My colleague Chad Hargrove recently put out an article on what he expected from this year’s E3 coverage. One of his predictions was Nintendo-bashing on the part of the gaming press. As he put it, in the eyes of the gaming press, “Nintendo is now the worst ever, their demise is ever constant and imminent!” And Chad was indeed right about that: there was a lot of Nintendo-bashing at E3, and other than pointing out how utterly tone deaf Nintendo was towards Metroid fans with their Metroid Prime: Federation Force trailer, most of the bashing was stupid and misinformed.
Nintendo Is Dead, Long Live Nintendo
For years now, I’ve heard the same line about how Nintendo is in trouble. Nintendo is dying, Nintendo is finished, this latest misstep will spell the end for Nintendo: it’s like a cacophony of retardation. Over and over again, I hear people claiming that Nintendo needs to change in order to stay relevant. And for the longest time, I bought into that crap myself. I even wrote blog posts on what I thought Nintendo needed to do to save itself.
And you know what? It was all crap.
Nintendo doesn’t need to do a damn thing different. Oh, there’s plenty of things they should do. I’m not arguing Nintendo can do no wrong; far from it. Their policy regarding YouTube and Let’s Play videos is idiotic, and they would do well to focus a lot less on gimmicks like motion control or 3D when making consoles. But really, Nintendo is in no danger of dying anytime soon.
Nintendo Owns Mario, Zelda, And Pokemon
You can certainly point to all sorts of things Nintendo could or should be doing better, but to imagine they’re in some sort of bad position because it’s fashionable for the gaming press to shit on them—or because some gamers like to sneer at them for not being “hardcore” enough—is the height of foolishness.
In an industry that’s falling apart, Nintendo still manages to make a modest profit where many companies are losing money by the bucketloads. There’s a reason for that: the strength of Nintendo’s intellectual properties. Nintendo owns franchises that have stood the test of time, that generations of gamers have grown up on, that pretty much built the industry.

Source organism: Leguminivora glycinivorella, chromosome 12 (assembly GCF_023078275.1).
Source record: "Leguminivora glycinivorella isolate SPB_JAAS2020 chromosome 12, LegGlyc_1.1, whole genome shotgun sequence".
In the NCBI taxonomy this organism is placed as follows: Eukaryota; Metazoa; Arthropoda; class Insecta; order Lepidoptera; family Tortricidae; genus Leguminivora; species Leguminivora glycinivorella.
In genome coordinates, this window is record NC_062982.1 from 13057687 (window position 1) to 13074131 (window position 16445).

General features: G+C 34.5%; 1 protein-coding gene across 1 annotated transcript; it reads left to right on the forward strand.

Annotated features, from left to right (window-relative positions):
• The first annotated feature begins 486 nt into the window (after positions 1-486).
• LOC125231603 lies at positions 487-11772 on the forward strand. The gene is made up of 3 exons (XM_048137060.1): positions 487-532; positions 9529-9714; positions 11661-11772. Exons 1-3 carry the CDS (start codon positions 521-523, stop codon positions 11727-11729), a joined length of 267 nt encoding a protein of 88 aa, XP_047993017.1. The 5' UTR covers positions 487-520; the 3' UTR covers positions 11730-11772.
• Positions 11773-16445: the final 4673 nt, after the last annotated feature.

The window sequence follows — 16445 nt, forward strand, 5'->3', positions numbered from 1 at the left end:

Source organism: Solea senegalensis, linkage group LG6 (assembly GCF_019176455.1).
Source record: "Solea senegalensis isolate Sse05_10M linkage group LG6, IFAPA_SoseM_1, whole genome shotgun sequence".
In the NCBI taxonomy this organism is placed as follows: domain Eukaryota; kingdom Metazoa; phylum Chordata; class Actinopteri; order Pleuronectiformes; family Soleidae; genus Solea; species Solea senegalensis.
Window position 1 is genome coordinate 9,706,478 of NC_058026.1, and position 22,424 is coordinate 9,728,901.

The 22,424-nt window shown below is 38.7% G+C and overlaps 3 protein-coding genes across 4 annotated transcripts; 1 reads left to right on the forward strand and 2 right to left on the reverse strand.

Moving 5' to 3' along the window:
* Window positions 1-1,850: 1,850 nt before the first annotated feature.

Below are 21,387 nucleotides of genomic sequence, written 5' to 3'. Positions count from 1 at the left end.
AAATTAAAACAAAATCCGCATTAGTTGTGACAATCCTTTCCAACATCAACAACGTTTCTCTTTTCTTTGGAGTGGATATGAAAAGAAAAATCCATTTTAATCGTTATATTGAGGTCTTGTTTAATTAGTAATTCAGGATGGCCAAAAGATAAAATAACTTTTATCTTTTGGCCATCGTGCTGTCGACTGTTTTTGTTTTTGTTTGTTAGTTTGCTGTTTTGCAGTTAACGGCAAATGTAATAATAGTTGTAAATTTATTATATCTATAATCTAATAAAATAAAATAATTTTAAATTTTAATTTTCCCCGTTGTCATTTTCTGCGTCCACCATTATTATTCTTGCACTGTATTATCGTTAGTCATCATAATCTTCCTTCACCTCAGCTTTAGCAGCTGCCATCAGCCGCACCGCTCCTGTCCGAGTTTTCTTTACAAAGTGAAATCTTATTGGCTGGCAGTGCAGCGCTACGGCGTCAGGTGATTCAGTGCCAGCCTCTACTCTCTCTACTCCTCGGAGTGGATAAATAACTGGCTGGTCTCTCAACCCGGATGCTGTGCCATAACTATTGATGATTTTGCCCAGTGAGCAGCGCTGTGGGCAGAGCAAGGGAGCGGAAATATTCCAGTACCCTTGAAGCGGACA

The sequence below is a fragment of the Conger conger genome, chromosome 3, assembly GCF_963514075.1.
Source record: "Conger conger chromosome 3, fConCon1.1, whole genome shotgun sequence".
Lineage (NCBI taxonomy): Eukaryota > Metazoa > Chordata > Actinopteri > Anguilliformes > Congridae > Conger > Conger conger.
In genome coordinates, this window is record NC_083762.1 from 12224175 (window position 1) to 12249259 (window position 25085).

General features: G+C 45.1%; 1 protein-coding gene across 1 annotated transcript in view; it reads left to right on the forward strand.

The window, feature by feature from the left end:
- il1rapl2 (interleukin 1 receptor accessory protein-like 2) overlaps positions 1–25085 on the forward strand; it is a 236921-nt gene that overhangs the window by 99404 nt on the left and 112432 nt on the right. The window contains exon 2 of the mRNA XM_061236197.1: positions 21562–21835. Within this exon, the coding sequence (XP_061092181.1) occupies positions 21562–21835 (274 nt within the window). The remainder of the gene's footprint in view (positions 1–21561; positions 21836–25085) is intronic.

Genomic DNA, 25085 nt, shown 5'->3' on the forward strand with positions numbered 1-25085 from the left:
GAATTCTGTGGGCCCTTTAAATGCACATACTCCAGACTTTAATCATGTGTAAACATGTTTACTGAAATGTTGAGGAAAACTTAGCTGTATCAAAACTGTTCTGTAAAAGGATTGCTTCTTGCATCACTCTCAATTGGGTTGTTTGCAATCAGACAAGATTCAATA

And I’m not just saying that because I love Mario. I’m not a big fan of Pokemon, for example, but look at how successful those games are. Look at the mountains of merchandise that IP has moved. Look at the Pokemon cartoon that has gone on for over 15 years and spawned countless theatrical movies. Nearly two decades for a kid’s cartoon is insane.
A Fashionable Hatred
It’s fashionable to bash Nintendo. Part of the hatred of Nintendo is because, as Chad pointed out, they don’t suck up to the gaming press. Part of it is also because—and I need to be careful how I say this—Nintendo doesn’t make games for douchebags.
Oh man, I didn’t say that very carefully, did I? Look, all I mean is the Wii U isn’t gonna have the latest Call of Madden game on it. Hey, if you love Call of Madden, that’s fine. I like the Transformers movies, so it’s not like I don’t enjoy vapid cookie-cutter crap sometimes, too. But it is what it is.
There’s this meme floating around lately meant to make fun of Nintendo. People use this to mock Nintendo, but to me it shows that Nintendo is actually standing out from the crowd. Nothing wrong with the above games; it just seems obvious to me which one stands out. And in the case of Splatoon, it paid off for them, with over a million games sold already.
Nintendo Isn’t Going Anywhere
Nintendo is a company that has saved the industry from demise multiple times. Nintendo is a company that owns a laundry list of legendary IPs. Nintendo is the company that has basically dominated the handheld market since the original Game Boy, and unless you count people playing Candy Crush on their Obamaphones, that continues to this day. Nintendo is doing just fine, or at least as well as can be expected in the current climate. Only a fool places a long term bet against Nintendo, because mark my words, as long as there even is a video game industry, there will be Nintendo.